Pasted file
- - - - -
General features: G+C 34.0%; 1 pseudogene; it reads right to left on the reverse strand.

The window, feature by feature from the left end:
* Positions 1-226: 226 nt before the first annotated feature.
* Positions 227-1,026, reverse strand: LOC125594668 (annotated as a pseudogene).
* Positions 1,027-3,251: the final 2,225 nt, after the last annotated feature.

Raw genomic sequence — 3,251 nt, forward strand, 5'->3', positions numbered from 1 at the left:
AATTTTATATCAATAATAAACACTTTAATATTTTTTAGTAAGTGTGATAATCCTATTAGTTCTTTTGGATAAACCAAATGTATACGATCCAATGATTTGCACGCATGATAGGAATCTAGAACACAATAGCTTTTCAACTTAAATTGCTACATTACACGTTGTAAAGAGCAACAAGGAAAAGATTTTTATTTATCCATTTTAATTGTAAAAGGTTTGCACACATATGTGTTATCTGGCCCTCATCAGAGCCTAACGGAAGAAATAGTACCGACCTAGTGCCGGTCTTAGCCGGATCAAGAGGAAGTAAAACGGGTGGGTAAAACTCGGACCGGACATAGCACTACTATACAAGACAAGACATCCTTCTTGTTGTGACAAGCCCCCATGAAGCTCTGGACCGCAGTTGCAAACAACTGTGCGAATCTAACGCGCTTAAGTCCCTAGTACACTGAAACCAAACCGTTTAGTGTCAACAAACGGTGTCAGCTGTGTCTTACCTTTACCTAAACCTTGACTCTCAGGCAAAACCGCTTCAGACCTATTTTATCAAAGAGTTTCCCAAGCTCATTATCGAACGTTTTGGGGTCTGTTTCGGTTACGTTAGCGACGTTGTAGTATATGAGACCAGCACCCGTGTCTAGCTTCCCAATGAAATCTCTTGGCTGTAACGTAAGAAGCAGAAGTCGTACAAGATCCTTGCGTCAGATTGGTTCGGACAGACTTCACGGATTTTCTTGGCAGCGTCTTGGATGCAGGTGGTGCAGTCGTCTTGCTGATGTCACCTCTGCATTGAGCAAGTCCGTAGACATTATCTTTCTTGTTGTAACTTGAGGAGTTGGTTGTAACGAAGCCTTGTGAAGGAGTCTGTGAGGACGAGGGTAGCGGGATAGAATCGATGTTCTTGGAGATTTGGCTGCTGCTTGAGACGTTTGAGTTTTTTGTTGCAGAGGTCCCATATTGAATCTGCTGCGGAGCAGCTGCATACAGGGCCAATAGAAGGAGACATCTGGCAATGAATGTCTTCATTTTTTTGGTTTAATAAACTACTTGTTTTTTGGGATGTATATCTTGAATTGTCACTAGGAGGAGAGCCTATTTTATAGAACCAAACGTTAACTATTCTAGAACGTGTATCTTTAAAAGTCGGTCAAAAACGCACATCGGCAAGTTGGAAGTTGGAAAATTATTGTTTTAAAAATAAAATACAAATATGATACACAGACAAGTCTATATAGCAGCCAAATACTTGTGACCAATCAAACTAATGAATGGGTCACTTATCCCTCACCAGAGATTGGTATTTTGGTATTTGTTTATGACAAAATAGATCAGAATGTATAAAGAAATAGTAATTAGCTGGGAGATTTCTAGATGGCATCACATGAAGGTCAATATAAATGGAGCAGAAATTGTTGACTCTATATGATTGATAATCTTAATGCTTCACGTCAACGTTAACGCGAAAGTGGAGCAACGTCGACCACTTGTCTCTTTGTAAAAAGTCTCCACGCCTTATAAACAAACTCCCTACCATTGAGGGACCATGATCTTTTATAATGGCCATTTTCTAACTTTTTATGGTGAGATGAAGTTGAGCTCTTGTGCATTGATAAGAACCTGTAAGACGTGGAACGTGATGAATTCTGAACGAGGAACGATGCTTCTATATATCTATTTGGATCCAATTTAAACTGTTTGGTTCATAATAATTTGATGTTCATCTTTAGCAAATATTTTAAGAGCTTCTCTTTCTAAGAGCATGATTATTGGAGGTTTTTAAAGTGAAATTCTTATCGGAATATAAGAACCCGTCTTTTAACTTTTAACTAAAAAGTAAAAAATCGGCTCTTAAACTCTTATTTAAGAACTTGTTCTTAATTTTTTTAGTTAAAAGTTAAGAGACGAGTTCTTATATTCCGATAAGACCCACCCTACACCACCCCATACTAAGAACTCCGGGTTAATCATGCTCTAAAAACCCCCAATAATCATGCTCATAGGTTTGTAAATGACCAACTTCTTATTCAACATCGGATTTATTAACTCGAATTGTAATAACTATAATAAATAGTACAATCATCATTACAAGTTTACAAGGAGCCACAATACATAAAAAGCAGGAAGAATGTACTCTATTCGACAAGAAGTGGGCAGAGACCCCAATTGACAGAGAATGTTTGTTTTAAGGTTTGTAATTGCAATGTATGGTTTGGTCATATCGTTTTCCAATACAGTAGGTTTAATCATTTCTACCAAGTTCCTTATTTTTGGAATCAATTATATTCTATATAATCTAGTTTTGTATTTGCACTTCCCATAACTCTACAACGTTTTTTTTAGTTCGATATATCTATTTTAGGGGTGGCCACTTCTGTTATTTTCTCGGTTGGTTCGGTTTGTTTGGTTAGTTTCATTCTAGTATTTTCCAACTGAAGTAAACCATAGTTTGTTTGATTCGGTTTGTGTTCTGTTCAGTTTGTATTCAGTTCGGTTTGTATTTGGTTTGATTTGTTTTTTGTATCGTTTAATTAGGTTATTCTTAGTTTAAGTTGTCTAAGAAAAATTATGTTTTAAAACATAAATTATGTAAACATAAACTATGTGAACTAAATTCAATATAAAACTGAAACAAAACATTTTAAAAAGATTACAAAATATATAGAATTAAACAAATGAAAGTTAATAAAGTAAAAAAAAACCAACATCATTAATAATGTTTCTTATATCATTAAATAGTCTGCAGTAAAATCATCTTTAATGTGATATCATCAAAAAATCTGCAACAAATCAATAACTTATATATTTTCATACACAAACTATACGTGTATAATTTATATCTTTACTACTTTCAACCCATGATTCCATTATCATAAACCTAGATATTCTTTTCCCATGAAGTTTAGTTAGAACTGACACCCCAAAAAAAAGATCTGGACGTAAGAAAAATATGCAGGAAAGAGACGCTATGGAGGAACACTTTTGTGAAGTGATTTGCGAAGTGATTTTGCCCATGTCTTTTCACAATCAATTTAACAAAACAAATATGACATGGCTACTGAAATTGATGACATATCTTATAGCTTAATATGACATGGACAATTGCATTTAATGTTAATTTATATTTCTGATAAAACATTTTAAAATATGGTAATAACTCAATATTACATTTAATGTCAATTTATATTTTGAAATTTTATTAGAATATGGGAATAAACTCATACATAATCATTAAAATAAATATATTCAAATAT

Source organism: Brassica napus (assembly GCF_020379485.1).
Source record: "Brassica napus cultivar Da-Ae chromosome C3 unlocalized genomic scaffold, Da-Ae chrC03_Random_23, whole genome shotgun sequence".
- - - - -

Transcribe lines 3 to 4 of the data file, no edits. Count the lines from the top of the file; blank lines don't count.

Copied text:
* Positions 1-226: 226 nt before the first annotated feature.
* Positions 227-1,026, reverse strand: LOC125594668 (annotated as a pseudogene).